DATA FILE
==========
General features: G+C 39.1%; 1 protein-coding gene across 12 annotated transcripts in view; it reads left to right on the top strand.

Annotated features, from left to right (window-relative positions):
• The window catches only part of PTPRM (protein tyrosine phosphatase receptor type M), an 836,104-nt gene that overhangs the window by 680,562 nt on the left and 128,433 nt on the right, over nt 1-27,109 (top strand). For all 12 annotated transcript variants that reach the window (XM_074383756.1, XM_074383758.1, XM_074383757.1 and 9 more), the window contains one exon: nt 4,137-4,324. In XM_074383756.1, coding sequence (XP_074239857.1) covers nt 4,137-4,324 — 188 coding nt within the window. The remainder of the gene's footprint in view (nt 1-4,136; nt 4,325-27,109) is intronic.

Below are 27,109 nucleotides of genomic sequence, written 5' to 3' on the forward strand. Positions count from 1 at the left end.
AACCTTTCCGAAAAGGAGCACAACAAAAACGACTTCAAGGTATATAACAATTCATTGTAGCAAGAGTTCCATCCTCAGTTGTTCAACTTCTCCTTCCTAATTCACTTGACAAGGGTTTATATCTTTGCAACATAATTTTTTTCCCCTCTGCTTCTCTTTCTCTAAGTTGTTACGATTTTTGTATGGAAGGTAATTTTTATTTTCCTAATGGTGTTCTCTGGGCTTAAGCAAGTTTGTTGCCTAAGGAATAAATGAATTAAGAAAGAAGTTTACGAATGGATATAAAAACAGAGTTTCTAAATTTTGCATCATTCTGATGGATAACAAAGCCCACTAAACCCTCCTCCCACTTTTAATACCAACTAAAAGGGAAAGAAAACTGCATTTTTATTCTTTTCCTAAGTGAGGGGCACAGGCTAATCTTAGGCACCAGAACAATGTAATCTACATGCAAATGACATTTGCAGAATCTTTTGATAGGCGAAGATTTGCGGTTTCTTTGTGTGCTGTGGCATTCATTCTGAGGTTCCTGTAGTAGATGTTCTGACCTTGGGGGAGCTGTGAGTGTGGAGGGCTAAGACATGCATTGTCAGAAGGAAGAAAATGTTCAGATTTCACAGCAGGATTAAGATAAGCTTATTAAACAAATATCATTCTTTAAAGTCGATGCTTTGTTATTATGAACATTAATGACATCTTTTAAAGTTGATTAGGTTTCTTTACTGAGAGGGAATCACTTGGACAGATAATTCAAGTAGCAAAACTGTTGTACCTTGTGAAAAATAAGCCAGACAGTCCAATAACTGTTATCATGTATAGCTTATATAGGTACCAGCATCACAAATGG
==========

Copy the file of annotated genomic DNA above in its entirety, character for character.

General features: G+C 39.1%; 1 protein-coding gene across 12 annotated transcripts in view; it reads left to right on the top strand.

Annotated features, from left to right (window-relative positions):
• The window catches only part of PTPRM (protein tyrosine phosphatase receptor type M), an 836,104-nt gene that overhangs the window by 680,562 nt on the left and 128,433 nt on the right, over nt 1-27,109 (top strand). For all 12 annotated transcript variants that reach the window (XM_074383756.1, XM_074383758.1, XM_074383757.1 and 9 more), the window contains one exon: nt 4,137-4,324. In XM_074383756.1, coding sequence (XP_074239857.1) covers nt 4,137-4,324 — 188 coding nt within the window. The remainder of the gene's footprint in view (nt 1-4,136; nt 4,325-27,109) is intronic.

Below are 27,109 nucleotides of genomic sequence, written 5' to 3' on the forward strand. Positions count from 1 at the left end.
AACCTTTCCGAAAAGGAGCACAACAAAAACGACTTCAAGGTATATAACAATTCATTGTAGCAAGAGTTCCATCCTCAGTTGTTCAACTTCTCCTTCCTAATTCACTTGACAAGGGTTTATATCTTTGCAACATAATTTTTTTCCCCTCTGCTTCTCTTTCTCTAAGTTGTTACGATTTTTGTATGGAAGGTAATTTTTATTTTCCTAATGGTGTTCTCTGGGCTTAAGCAAGTTTGTTGCCTAAGGAATAAATGAATTAAGAAAGAAGTTTACGAATGGATATAAAAACAGAGTTTCTAAATTTTGCATCATTCTGATGGATAACAAAGCCCACTAAACCCTCCTCCCACTTTTAATACCAACTAAAAGGGAAAGAAAACTGCATTTTTATTCTTTTCCTAAGTGAGGGGCACAGGCTAATCTTAGGCACCAGAACAATGTAATCTACATGCAAATGACATTTGCAGAATCTTTTGATAGGCGAAGATTTGCGGTTTCTTTGTGTGCTGTGGCATTCATTCTGAGGTTCCTGTAGTAGATGTTCTGACCTTGGGGGAGCTGTGAGTGTGGAGGGCTAAGACATGCATTGTCAGAAGGAAGAAAATGTTCAGATTTCACAGCAGGATTAAGATAAGCTTATTAAACAAATATCATTCTTTAAAGTCGATGCTTTGTTATTATGAACATTAATGACATCTTTTAAAGTTGATTAGGTTTCTTTACTGAGAGGGAATCACTTGGACAGATAATTCAAGTAGCAAAACTGTTGTACCTTGTGAAAAATAAGCCAGACAGTCCAATAACTGTTATCATGTATAGCTTATATAGGTACCAGCATCACAAATGG